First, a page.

Even employed as an emergency room doctor, Bumbac didn’t receive more than 130 EUR. According to him, every emergency medical team should have at least one doctor and two to three assistants, but these teams were never complete. “So I had to respond to the patient’s request completely alone. A lot of pressure was put on the doctors. And, of course, in these stressful conditions, I was not allowed to make any mistakes,” said Bumbac.
The idea of leaving Moldova was always in the back of his head. “A lot of my colleagues had left and I was so tired to live slightly above minimum wage. I wasn’t able to buy clothes, books or to travel anywhere,” said Bumbac. He managed to survive because of his mother who also left the country and started working in Greece in order to help the family. For more than 15 years, she cooked pastries and taught Russian language. “She was my help, I wouldn’t have made it without her,” said Bumbac.
During the following six months, Bumbac passed through a lot of interviews, collected recommendation letters and prepared for the big journey. When he was told that he had gotten a job at the Rivers Hospital, a private hospital in England, he needed a few minutes to realize his life was about to change drastically. “I had very mixed feelings. I left my job with a feeling of guilt, because I was leaving my colleagues behind, amazing doctors, who are not guilty that the medical system in Moldova is ruined. But I was also so excited! I knew it was going to be huge,” said Bumbac.
Two years ago, on Oct. 16, Bumbac passed for the first time the threshold of Rivers Hospital in Harlow, a town close to London. “I was excited, but also very stressed. I had to prove that I am a good doctor if I wanted to stay. I even took a small bag because I didn’t know what this unbelievable journey would bring,” said Bumbac.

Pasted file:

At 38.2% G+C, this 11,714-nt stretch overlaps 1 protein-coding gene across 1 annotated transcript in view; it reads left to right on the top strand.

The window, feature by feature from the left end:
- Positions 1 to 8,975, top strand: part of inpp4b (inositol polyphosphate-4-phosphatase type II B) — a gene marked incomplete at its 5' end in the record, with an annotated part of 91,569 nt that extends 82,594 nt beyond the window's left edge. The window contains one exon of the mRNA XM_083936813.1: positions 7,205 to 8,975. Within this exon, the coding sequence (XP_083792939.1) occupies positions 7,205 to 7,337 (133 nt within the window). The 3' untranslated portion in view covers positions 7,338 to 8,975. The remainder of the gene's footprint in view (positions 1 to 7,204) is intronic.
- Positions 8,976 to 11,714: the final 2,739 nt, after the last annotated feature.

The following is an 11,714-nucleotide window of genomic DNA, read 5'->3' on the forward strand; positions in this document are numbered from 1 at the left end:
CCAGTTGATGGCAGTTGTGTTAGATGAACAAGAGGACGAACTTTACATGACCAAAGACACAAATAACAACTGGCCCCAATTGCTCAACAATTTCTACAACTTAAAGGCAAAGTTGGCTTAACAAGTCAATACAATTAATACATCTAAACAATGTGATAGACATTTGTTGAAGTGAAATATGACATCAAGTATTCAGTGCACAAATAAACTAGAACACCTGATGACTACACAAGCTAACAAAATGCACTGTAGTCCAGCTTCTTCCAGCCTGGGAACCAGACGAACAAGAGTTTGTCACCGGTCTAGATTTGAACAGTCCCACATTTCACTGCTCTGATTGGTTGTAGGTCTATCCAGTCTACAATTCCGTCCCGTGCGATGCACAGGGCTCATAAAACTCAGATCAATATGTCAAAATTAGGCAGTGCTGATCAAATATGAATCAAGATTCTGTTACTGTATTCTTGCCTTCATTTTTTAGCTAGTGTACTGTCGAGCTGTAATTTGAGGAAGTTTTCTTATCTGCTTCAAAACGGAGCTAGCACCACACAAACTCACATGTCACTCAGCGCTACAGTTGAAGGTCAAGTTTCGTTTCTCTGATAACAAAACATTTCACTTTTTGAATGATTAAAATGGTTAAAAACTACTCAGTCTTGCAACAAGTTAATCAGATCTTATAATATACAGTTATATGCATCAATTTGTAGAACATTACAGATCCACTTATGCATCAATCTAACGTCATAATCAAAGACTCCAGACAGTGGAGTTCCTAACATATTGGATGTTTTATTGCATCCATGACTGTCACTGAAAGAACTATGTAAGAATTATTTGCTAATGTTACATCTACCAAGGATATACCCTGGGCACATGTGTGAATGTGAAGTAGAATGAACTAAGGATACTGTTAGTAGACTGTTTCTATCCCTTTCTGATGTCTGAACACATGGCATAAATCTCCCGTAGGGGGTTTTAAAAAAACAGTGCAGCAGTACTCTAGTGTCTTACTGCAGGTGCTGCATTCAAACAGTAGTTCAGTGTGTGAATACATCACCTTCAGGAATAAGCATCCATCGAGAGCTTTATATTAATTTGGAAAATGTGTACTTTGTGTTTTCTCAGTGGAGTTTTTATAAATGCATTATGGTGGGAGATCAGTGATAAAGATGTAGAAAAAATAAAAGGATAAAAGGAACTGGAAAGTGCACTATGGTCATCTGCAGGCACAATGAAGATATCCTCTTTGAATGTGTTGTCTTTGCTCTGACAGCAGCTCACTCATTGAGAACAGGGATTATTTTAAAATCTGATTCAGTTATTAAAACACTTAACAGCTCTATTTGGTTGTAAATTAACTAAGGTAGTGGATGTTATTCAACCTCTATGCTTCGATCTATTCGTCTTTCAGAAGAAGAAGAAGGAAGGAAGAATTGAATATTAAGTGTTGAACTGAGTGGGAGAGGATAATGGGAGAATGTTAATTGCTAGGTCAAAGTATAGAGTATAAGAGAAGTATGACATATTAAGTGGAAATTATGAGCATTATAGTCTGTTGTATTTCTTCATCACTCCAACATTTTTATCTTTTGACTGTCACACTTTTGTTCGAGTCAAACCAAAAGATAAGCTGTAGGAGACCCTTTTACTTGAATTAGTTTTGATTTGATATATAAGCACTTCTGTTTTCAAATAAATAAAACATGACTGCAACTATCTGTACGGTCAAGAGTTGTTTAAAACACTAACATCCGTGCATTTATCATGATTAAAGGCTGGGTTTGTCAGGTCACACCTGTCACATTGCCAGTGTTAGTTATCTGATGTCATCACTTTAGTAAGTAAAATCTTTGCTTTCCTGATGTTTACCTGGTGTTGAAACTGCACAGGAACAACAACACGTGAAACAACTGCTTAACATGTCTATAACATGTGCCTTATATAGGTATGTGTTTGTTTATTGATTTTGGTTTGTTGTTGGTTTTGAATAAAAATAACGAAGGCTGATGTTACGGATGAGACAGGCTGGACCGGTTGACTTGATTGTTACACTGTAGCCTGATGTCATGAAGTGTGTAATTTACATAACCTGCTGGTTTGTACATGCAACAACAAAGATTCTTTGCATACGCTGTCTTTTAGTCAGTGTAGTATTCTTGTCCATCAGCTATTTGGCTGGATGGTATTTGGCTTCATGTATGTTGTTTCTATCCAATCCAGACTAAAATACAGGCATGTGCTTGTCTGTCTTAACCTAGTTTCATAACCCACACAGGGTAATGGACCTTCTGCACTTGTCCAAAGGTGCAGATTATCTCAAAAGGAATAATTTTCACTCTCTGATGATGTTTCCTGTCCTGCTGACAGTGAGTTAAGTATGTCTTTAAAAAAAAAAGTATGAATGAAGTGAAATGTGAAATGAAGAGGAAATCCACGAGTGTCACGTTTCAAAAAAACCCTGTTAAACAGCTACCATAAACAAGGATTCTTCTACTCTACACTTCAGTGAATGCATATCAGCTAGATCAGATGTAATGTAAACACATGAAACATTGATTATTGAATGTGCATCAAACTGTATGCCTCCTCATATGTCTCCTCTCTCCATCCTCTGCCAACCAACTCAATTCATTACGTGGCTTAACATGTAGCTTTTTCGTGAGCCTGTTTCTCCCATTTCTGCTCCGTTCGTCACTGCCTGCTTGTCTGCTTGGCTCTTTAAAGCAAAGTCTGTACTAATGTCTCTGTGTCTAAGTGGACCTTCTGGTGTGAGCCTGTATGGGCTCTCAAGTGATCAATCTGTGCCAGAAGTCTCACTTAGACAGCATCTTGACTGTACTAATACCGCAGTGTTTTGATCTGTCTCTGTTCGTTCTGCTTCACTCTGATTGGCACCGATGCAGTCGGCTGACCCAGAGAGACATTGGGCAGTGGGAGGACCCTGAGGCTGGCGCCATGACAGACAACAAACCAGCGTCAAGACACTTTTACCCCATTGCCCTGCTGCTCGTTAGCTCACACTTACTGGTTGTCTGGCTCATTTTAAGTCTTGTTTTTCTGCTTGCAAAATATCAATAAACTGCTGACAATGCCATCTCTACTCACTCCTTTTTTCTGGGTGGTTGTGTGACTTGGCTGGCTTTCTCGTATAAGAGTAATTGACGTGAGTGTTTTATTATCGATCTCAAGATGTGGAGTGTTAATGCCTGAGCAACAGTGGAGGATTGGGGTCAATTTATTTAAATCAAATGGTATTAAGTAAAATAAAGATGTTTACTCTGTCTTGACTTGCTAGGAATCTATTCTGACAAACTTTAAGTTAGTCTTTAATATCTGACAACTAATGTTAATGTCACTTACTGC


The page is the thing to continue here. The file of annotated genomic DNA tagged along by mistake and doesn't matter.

Now Bumbac lives in Harlow and is the hospital’s doctor on call. Every day, he supervises 60 patients, responds to all kinds of emergencies and works with his patients’ physicians on their follow-up treatment. He talks warmly with his patients about Moldova. “I even have this prepared presentation. It sounds like this: Moldova is a tiny country between Romania and Ukraine. It has the biggest wine cellar in the world and the tastiest wine in Eastern Europe,” said Bumbac like talking to an invisible camera. At work, on his desk, he keeps a small traditional clay bell. “It has Moldova written on it and it has this small vine leaf as the bell clapper, so that I don’t forget where I should return,” he said.
No wind of change
On 7th of April, thousands of demonstrators claimed that 2009 parliamentary election results were fraudulent and gathered in major cities of Moldova demanding a recount, a new election, or resignation of the communist government. In Chisinau, where the number of protesters rose above 30,000, the demonstration escalated into a riot. On this day, Bumbac protested peacefully in the center of the capital. “I am not a rebel. I couldn’t throw stones, but I was on the side of those who did, because that communist government deserved the stones. Unfortunately, the change that we had brought [the pro-European parties] didn’t fulfill our expectations for a bright European future. I sincerely don’t see any perspectives in Moldova for now,” he said.